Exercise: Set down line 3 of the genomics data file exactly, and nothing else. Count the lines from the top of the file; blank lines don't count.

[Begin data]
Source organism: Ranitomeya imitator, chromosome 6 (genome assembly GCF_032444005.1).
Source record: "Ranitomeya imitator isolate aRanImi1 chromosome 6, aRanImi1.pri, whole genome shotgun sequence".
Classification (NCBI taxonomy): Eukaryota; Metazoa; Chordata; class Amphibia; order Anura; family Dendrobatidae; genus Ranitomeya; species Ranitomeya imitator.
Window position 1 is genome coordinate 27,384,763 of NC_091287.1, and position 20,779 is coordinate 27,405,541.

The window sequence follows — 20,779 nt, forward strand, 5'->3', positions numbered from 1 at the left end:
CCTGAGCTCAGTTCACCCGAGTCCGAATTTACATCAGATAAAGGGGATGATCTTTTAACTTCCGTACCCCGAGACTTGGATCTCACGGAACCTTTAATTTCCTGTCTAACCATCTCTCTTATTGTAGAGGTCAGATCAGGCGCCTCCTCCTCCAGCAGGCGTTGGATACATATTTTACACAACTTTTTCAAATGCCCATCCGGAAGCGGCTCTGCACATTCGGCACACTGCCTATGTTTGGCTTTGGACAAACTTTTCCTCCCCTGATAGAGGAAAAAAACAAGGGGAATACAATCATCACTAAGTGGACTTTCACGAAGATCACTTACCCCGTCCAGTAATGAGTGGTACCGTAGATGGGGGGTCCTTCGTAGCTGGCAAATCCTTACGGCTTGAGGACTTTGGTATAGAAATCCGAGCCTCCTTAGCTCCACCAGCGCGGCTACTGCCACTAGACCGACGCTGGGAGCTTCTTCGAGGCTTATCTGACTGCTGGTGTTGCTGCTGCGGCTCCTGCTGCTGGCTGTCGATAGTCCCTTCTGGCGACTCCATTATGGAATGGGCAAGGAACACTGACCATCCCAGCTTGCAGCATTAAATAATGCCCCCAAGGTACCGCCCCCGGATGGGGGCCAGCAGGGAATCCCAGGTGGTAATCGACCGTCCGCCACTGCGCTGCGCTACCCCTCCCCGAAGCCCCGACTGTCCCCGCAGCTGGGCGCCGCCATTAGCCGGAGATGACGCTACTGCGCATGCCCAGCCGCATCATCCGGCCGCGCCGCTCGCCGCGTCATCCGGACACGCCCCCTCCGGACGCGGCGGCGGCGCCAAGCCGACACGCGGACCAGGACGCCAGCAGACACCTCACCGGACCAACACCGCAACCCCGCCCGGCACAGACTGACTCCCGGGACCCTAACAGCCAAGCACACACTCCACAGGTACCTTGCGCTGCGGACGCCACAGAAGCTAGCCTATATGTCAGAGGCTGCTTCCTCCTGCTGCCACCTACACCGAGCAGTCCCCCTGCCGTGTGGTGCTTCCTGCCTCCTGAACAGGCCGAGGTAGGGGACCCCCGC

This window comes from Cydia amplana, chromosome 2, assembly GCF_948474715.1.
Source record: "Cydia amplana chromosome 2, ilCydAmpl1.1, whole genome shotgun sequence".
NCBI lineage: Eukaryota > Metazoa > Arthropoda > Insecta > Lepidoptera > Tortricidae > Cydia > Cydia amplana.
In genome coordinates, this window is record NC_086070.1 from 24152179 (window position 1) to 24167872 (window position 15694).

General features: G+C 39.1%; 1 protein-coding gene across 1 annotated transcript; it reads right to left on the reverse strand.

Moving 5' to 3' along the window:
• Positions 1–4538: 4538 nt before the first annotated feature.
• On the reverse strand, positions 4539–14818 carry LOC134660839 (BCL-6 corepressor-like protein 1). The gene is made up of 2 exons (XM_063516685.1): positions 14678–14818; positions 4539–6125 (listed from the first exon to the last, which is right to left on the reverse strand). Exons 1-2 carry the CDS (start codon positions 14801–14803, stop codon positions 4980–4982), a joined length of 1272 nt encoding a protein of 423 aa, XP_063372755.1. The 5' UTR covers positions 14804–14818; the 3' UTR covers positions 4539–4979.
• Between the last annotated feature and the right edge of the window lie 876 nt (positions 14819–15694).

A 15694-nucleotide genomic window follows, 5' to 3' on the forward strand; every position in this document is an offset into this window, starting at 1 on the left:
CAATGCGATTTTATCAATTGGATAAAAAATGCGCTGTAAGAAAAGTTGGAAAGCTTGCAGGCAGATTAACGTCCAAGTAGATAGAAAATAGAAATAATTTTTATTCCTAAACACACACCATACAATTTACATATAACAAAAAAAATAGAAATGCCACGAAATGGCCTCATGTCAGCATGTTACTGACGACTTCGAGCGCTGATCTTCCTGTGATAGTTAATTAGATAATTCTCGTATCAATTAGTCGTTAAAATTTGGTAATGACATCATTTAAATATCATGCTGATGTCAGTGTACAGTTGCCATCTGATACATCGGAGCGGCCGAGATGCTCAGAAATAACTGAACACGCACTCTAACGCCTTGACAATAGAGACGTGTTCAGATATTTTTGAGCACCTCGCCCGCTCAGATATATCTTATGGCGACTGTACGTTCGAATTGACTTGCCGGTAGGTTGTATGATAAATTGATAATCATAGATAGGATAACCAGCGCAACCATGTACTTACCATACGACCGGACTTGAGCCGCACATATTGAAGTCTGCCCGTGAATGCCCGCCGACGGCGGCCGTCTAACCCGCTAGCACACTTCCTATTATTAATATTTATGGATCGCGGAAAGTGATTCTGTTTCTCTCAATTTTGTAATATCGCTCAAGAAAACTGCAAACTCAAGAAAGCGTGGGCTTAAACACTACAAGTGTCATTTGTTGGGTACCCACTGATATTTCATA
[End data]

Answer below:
Classification (NCBI taxonomy): Eukaryota; Metazoa; Chordata; class Amphibia; order Anura; family Dendrobatidae; genus Ranitomeya; species Ranitomeya imitator.